Washington Becomes the First State to Pass Its Own Laws to Preserve Net Neutrality
While the Federal Communications Commission had barred states from overriding its net neutrality repeal, Washington has become the first state to pass its own law that protects net neutrality protections. The law will prevent Big Telecom from slowing down internet access, prioritizing certain traffic, or censoring content online.
The bill (PDF) was signed by Democrat Governor Jay Inslee into law on Monday night. "We’ve seen the power of an open internet," Inslee said during the bill signing ceremony. "It allows a student in Washington to connect with researchers all around the world - or a small business to compete in the global marketplace. It’s allowed the free flow of information and ideas in one of the greatest demonstrations of free speech in our history."
In his statement, Inslee said that consumer protection is "at the core of our action today."
"States need to act because under the Trump administration, we have seen citizens, including seven million in Washington, stripped of core protections like the open internet.”
When the FCC approved the net neutrality repeal in a 3-2 vote in December, the Commission had prohibited states from passing contradicting laws suggesting it would cause too much confusion if every state passed its own laws. It's unclear whether the FCC now has powers to preempt this state law. However, Washington doesn't feel deterred.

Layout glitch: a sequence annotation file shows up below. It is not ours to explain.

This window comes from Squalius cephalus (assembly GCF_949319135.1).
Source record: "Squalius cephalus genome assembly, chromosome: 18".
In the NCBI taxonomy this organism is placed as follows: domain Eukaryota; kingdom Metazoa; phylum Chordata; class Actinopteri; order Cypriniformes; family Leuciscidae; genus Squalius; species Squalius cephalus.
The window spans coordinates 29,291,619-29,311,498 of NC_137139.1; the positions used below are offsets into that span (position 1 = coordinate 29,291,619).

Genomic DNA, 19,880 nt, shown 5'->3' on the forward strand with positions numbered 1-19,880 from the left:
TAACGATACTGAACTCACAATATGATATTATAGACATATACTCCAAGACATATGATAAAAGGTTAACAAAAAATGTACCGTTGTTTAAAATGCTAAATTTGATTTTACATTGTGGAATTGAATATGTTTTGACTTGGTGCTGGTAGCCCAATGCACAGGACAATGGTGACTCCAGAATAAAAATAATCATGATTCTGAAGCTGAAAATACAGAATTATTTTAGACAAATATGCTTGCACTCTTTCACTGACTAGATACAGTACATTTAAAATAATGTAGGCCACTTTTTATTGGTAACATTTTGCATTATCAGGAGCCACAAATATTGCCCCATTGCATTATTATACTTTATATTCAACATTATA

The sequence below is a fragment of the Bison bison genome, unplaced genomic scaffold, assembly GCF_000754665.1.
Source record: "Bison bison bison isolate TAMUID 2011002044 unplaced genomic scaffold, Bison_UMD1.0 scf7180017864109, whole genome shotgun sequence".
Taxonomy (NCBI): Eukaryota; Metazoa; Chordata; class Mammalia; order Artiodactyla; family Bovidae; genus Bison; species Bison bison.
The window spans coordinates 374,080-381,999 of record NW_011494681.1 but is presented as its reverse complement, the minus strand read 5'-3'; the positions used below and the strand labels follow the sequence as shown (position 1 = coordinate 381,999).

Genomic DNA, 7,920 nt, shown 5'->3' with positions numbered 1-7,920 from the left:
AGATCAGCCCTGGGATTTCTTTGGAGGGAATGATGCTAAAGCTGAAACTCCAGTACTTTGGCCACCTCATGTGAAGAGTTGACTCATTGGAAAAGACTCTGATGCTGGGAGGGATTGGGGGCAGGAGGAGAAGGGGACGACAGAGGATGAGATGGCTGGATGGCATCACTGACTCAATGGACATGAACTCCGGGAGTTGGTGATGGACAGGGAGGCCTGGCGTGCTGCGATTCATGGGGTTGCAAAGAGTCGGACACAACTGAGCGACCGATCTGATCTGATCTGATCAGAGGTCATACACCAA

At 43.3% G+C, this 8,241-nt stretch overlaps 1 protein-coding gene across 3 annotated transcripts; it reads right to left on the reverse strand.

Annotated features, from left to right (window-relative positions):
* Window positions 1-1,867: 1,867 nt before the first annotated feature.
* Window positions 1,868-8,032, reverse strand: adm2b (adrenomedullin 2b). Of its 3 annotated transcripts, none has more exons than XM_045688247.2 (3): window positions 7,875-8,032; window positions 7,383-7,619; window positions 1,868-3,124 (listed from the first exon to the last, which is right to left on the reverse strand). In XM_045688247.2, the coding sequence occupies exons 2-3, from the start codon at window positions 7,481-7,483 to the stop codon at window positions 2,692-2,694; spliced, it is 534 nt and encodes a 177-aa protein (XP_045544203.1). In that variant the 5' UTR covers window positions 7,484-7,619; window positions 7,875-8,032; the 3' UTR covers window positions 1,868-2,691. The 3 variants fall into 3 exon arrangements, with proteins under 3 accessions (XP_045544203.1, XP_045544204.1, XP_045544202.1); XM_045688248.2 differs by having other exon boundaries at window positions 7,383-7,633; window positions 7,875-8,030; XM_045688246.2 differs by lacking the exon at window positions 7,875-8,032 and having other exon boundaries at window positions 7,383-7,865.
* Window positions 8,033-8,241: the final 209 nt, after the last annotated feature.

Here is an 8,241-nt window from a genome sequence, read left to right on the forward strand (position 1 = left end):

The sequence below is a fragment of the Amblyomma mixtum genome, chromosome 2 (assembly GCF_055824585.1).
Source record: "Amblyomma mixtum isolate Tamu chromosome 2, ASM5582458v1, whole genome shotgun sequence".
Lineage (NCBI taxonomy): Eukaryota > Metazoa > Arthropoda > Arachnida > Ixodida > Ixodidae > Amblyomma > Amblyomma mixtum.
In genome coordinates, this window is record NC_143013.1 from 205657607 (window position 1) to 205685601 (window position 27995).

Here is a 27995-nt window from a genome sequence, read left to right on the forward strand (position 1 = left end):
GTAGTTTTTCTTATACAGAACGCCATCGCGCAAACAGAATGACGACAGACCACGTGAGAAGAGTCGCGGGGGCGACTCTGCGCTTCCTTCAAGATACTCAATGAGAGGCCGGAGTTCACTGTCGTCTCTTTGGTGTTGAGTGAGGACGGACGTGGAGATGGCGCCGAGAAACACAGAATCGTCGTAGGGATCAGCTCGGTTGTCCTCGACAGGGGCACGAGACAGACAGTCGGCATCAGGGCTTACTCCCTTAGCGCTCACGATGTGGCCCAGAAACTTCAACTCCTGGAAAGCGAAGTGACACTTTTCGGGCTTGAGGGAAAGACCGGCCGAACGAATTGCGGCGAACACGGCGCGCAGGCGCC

Today we make history: Washington will be the first state in the nation
to preserve the open internet with our own #NetNeutrality law. The open internet lives on for Washingtonians. pic.twitter.com/3wsmAycWLN
— Governor Jay Inslee (@GovInslee) March 6, 2018
"The states have a full right to protect their citizens," Inslee said, adding that the FCC's repeal was "a clear case of the Trump administration favoring powerful corporate interests over the interests of millions of Washingtonians and Americans".
It remains to be seen if other states follow suit, but Washington could be looking at some lawsuits coming from the ISPs who just celebrated their big win. Along with Washington, Oregon has also taken measures to protect net neutrality with legislation. However, Washington appears to be the only state that has added even more requirements on the ISPs, including demanding them to disclose information about their management practices and commercial terms.
Earlier, over 23 state attorneys general filed a lawsuit challenging the legality of the FCC's decision to repeal net neutrality protections on constitutional grounds.
The FCC is yet to respond to Washington's move. The state's net neutrality law will take effect by June 6 while the FCC's repeal and the new Internet Freedom rules go live on April 23.